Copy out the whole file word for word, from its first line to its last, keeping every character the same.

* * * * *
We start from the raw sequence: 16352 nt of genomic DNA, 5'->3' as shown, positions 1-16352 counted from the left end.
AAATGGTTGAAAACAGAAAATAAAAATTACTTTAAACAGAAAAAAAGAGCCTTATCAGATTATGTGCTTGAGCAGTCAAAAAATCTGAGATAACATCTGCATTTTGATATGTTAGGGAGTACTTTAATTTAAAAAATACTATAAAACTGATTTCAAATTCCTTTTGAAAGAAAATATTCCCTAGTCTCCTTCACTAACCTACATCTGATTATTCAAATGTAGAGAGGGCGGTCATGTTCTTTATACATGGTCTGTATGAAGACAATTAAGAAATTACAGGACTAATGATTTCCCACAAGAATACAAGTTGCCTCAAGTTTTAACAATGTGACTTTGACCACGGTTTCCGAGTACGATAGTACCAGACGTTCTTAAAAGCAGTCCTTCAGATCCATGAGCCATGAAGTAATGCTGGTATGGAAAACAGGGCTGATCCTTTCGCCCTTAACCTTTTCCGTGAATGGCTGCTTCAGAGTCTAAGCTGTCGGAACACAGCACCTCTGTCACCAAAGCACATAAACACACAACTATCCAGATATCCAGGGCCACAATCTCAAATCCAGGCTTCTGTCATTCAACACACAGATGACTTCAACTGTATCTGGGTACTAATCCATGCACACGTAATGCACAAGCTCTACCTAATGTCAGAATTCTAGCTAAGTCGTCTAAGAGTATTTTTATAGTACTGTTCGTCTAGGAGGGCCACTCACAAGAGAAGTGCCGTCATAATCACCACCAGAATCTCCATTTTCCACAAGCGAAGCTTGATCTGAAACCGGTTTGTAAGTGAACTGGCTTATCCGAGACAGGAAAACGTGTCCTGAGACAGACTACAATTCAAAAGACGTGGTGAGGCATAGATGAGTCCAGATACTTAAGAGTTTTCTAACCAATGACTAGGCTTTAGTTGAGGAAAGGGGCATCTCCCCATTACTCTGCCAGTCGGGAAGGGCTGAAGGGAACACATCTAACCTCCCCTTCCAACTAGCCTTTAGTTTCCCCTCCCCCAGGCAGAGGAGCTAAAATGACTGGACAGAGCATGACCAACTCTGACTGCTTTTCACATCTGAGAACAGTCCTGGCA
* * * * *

We start from the raw sequence: 16352 nt of genomic DNA, 5'->3' as shown, positions 1-16352 counted from the left end.
AAATGGTTGAAAACAGAAAATAAAAATTACTTTAAACAGAAAAAAAGAGCCTTATCAGATTATGTGCTTGAGCAGTCAAAAAATCTGAGATAACATCTGCATTTTGATATGTTAGGGAGTACTTTAATTTAAAAAATACTATAAAACTGATTTCAAATTCCTTTTGAAAGAAAATATTCCCTAGTCTCCTTCACTAACCTACATCTGATTATTCAAATGTAGAGAGGGCGGTCATGTTCTTTATACATGGTCTGTATGAAGACAATTAAGAAATTACAGGACTAATGATTTCCCACAAGAATACAAGTTGCCTCAAGTTTTAACAATGTGACTTTGACCACGGTTTCCGAGTACGATAGTACCAGACGTTCTTAAAAGCAGTCCTTCAGATCCATGAGCCATGAAGTAATGCTGGTATGGAAAACAGGGCTGATCCTTTCGCCCTTAACCTTTTCCGTGAATGGCTGCTTCAGAGTCTAAGCTGTCGGAACACAGCACCTCTGTCACCAAAGCACATAAACACACAACTATCCAGATATCCAGGGCCACAATCTCAAATCCAGGCTTCTGTCATTCAACACACAGATGACTTCAACTGTATCTGGGTACTAATCCATGCACACGTAATGCACAAGCTCTACCTAATGTCAGAATTCTAGCTAAGTCGTCTAAGAGTATTTTTATAGTACTGTTCGTCTAGGAGGGCCACTCACAAGAGAAGTGCCGTCATAATCACCACCAGAATCTCCATTTTCCACAAGCGAAGCTTGATCTGAAACCGGTTTGTAAGTGAACTGGCTTATCCGAGACAGGAAAACGTGTCCTGAGACAGACTACAATTCAAAAGACGTGGTGAGGCATAGATGAGTCCAGATACTTAAGAGTTTTCTAACCAATGACTAGGCTTTAGTTGAGGAAAGGGGCATCTCCCCATTACTCTGCCAGTCGGGAAGGGCTGAAGGGAACACATCTAACCTCCCCTTCCAACTAGCCTTTAGTTTCCCCTCCCCCAGGCAGAGGAGCTAAAATGACTGGACAGAGCATGACCAACTCTGACTGCTTTTCACATCTGAGAACAGTCCTGGCA